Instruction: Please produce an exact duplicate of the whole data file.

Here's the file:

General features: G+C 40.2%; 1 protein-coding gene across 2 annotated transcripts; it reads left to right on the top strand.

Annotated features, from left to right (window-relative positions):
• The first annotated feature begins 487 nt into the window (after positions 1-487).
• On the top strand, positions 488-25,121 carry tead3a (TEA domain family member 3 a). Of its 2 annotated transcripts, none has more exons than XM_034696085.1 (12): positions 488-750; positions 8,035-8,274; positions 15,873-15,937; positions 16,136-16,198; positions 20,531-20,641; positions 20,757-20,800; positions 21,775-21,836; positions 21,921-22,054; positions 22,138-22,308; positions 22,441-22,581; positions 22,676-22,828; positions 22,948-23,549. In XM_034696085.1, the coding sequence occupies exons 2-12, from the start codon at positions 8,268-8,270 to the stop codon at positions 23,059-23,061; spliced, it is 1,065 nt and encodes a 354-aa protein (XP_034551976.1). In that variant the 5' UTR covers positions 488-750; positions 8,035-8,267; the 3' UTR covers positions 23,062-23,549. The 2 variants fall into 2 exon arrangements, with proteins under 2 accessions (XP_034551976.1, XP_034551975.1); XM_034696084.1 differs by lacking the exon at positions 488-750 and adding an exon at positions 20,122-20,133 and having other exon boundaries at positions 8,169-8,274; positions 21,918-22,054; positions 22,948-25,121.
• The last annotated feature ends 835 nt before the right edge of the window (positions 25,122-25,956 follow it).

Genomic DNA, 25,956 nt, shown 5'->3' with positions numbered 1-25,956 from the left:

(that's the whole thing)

General features: G+C 40.2%; 1 protein-coding gene across 2 annotated transcripts; it reads left to right on the top strand.

Annotated features, from left to right (window-relative positions):
• The first annotated feature begins 487 nt into the window (after positions 1-487).
• On the top strand, positions 488-25,121 carry tead3a (TEA domain family member 3 a). Of its 2 annotated transcripts, none has more exons than XM_034696085.1 (12): positions 488-750; positions 8,035-8,274; positions 15,873-15,937; positions 16,136-16,198; positions 20,531-20,641; positions 20,757-20,800; positions 21,775-21,836; positions 21,921-22,054; positions 22,138-22,308; positions 22,441-22,581; positions 22,676-22,828; positions 22,948-23,549. In XM_034696085.1, the coding sequence occupies exons 2-12, from the start codon at positions 8,268-8,270 to the stop codon at positions 23,059-23,061; spliced, it is 1,065 nt and encodes a 354-aa protein (XP_034551976.1). In that variant the 5' UTR covers positions 488-750; positions 8,035-8,267; the 3' UTR covers positions 23,062-23,549. The 2 variants fall into 2 exon arrangements, with proteins under 2 accessions (XP_034551976.1, XP_034551975.1); XM_034696084.1 differs by lacking the exon at positions 488-750 and adding an exon at positions 20,122-20,133 and having other exon boundaries at positions 8,169-8,274; positions 21,918-22,054; positions 22,948-25,121.
• The last annotated feature ends 835 nt before the right edge of the window (positions 25,122-25,956 follow it).

Genomic DNA, 25,956 nt, shown 5'->3' with positions numbered 1-25,956 from the left: